Halloween The origins
For several hundred years before Christ, the Celts inhabited what is now France, Germany, England, Scotland and Ireland. Celtic priests were called Druids. These people were eventually conquered by the Romans.
Information about the Celts and Druids comes from Caesar and the Roman historians, Greek writings from about 200 B.C., and very early records found in Ireland. Greek and Roman writings about the Druids dwell heavily on their frequent and barbaric human sacrifices. The ancient Irish texts say little about human sacrifices, but detail the Druids' use of magic to raise storms, lay curses on places, kill by the use of spells, and create magical obstacles.
Davies, however, a 16th century writer who traced his family lineage directly back to Druid priests who fought against Caesar, clearly describes the human sacrifices of his ancestors and the secret sacrifices still performed regularly by the Druids of his time.
By 47 A.D., Rome finally defeated the Druids in Britain and outlawed human sacrifices. The few remaining Druids went underground.
Today a growing group of people claiming to be of direct Druid descent, still practice their religion, including human sacrifice. Those in England still perform ceremonies at Stonehenge.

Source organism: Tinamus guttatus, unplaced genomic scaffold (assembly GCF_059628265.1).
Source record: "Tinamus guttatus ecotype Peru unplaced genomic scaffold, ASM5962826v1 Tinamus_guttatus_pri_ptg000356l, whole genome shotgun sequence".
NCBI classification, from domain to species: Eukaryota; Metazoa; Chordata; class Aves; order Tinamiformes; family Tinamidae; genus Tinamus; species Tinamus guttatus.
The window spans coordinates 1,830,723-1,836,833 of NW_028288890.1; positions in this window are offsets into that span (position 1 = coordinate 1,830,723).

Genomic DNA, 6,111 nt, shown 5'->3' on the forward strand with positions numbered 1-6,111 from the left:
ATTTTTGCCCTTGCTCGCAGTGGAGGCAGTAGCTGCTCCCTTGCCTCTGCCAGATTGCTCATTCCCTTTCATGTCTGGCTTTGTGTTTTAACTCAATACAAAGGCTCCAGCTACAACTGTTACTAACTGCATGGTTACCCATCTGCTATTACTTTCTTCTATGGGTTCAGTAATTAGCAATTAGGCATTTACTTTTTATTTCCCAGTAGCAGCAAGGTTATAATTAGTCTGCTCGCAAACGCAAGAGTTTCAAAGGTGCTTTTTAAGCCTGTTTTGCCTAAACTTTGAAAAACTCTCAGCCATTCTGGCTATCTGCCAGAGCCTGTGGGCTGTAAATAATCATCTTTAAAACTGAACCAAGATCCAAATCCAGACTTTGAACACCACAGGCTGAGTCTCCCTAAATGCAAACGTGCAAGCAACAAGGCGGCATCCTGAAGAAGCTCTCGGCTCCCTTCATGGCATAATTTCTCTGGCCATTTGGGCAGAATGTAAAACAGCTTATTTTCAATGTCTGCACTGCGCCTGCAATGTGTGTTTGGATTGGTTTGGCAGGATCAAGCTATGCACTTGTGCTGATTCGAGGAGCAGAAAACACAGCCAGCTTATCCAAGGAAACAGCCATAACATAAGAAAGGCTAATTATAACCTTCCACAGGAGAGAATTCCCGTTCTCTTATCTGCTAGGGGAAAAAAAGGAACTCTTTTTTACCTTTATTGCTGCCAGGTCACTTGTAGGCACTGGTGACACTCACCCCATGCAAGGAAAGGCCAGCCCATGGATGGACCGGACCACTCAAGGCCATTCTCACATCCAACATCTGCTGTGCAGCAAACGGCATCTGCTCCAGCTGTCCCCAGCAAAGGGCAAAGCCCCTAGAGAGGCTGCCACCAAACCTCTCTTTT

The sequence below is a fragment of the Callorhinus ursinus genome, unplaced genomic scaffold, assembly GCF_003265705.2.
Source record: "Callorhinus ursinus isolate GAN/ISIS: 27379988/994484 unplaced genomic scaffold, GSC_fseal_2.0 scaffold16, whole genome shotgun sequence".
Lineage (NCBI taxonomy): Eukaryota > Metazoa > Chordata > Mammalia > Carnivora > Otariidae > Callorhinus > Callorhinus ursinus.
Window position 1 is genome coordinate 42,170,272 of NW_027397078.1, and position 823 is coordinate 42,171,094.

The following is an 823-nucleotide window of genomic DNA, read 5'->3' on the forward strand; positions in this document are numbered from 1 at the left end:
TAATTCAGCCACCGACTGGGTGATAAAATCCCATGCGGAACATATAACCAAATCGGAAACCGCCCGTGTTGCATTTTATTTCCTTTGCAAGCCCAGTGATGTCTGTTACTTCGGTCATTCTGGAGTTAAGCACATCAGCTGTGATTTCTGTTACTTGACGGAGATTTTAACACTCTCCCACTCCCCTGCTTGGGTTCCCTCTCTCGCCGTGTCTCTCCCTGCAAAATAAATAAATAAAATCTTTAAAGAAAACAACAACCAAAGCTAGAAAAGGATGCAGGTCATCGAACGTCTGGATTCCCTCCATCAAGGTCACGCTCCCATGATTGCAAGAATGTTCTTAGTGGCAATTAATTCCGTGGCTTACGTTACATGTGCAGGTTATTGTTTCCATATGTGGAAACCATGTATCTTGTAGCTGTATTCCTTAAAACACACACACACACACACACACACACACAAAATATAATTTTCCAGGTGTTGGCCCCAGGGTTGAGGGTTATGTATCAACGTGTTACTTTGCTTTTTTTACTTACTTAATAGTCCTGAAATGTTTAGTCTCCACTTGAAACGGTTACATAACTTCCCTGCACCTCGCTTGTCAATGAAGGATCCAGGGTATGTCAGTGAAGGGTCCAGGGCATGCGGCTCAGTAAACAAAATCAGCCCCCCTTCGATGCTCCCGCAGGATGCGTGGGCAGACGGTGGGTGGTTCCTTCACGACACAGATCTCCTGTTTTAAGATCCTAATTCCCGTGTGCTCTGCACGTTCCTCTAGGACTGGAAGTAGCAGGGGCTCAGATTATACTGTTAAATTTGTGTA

November 1st was the Celtic new year
October 31st was celebrated by the Druids with many human sacrifices and a festival honoring their sun god and Samhain, the lord of the dead. They believed that the sinful souls of those who died during the year were in a place of torment, and would be released only if Samhain was pleased with their sacrifices.
Trick or Treat?
The modern custom of going from door to door asking for food and candy goes back to the time of the Druids. They believed that sinful, lost souls were released upon the earth by Samhain for one night on October 31st while they awaited their judgment. They were thought to throng about the houses of the living and were greeted with banquet-laden tables. People greatly feared these spirits and thought that the spirits would harm and even kill them if the sacrifices they gave did not appease Samhain and in some places they took young maidens. They carved demonic faces into pumpkins or large turnips, placing a candle in them to keep the evil spirits away from their homes.